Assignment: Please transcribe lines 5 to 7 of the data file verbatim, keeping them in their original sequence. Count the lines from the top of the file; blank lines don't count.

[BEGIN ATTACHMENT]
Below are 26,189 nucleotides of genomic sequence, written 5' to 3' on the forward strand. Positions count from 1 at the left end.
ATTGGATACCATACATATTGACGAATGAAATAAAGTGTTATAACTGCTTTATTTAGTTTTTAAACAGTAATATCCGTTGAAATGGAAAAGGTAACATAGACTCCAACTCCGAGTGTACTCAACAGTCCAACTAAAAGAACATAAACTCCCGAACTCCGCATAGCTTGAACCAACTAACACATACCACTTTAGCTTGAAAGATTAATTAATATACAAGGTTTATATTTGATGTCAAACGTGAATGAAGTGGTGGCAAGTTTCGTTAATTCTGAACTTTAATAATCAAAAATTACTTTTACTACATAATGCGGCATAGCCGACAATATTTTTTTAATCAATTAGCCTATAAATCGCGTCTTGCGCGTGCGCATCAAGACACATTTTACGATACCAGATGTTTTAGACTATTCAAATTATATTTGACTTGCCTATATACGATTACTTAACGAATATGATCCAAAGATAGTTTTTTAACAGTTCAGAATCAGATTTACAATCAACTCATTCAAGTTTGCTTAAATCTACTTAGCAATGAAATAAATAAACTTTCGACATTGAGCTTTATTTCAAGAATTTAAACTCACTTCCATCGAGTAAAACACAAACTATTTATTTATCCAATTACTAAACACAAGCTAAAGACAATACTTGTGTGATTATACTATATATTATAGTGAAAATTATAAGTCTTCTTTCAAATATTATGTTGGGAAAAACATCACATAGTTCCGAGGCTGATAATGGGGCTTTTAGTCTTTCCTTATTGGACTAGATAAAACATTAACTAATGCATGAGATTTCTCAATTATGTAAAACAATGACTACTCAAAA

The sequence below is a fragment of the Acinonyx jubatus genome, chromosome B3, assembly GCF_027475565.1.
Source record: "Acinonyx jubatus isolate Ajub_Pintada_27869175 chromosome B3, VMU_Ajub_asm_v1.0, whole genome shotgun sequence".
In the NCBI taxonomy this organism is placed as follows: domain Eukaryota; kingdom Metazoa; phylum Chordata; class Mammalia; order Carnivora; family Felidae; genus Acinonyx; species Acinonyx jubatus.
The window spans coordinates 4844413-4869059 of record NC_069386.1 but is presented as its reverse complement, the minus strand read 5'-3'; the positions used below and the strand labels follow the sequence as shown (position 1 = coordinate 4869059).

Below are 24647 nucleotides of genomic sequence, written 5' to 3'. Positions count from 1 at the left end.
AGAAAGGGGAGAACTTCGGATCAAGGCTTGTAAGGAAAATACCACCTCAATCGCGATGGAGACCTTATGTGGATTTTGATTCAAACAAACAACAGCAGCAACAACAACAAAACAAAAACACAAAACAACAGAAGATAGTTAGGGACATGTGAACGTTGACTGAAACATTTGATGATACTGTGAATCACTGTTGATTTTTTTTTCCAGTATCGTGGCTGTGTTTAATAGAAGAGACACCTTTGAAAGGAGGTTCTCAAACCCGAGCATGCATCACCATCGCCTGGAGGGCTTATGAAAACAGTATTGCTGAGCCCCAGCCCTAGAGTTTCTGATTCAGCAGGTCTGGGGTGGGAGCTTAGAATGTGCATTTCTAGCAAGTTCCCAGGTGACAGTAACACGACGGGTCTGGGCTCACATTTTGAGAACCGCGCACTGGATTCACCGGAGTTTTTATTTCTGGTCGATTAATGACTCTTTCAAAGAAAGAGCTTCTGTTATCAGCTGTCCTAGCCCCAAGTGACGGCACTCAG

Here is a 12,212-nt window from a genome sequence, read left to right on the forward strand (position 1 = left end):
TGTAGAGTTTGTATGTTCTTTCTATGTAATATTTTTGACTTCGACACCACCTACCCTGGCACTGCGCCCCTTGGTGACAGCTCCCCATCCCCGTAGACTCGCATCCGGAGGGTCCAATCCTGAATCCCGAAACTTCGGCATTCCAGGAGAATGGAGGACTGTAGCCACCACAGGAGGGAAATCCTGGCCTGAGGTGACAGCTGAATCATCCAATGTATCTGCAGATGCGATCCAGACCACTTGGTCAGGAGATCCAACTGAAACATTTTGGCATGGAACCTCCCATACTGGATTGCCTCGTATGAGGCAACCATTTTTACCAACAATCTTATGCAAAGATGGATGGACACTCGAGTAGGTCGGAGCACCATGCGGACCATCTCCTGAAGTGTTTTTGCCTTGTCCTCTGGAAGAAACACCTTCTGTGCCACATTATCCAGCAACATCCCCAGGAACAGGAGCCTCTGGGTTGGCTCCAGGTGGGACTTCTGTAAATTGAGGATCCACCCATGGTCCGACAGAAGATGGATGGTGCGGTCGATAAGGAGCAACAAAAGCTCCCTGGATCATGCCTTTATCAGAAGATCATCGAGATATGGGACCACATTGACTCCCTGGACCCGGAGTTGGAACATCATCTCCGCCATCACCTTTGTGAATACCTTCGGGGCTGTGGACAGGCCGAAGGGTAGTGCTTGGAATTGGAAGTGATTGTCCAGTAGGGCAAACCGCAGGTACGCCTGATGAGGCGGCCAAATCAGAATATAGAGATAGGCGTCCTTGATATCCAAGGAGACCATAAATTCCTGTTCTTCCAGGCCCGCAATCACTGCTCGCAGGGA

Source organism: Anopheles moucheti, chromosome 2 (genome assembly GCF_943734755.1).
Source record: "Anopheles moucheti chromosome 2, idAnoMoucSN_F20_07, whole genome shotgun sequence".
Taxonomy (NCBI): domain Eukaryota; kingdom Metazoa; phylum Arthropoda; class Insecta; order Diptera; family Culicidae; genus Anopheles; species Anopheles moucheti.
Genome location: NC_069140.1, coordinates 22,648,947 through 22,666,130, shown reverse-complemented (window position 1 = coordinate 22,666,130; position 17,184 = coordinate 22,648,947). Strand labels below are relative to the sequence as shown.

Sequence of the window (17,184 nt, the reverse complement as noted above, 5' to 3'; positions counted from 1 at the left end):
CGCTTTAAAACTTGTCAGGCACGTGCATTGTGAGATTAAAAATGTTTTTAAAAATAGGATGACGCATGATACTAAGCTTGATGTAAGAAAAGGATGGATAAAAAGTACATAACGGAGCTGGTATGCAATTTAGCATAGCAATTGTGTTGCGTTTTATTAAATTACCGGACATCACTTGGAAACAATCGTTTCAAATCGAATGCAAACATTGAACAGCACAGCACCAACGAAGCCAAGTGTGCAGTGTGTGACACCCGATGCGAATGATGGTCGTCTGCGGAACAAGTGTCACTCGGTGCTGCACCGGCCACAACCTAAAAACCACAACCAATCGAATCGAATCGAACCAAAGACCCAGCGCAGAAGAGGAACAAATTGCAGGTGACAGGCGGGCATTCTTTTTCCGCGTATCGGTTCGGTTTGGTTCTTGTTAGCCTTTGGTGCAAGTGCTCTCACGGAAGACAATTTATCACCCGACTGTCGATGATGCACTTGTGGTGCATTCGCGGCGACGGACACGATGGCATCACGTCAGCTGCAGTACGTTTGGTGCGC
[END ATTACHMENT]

In the NCBI taxonomy this organism is placed as follows: domain Eukaryota; kingdom Metazoa; phylum Chordata; class Mammalia; order Carnivora; family Felidae; genus Acinonyx; species Acinonyx jubatus.
The window spans coordinates 4844413-4869059 of record NC_069386.1 but is presented as its reverse complement, the minus strand read 5'-3'; the positions used below and the strand labels follow the sequence as shown (position 1 = coordinate 4869059).

Below are 24647 nucleotides of genomic sequence, written 5' to 3'. Positions count from 1 at the left end.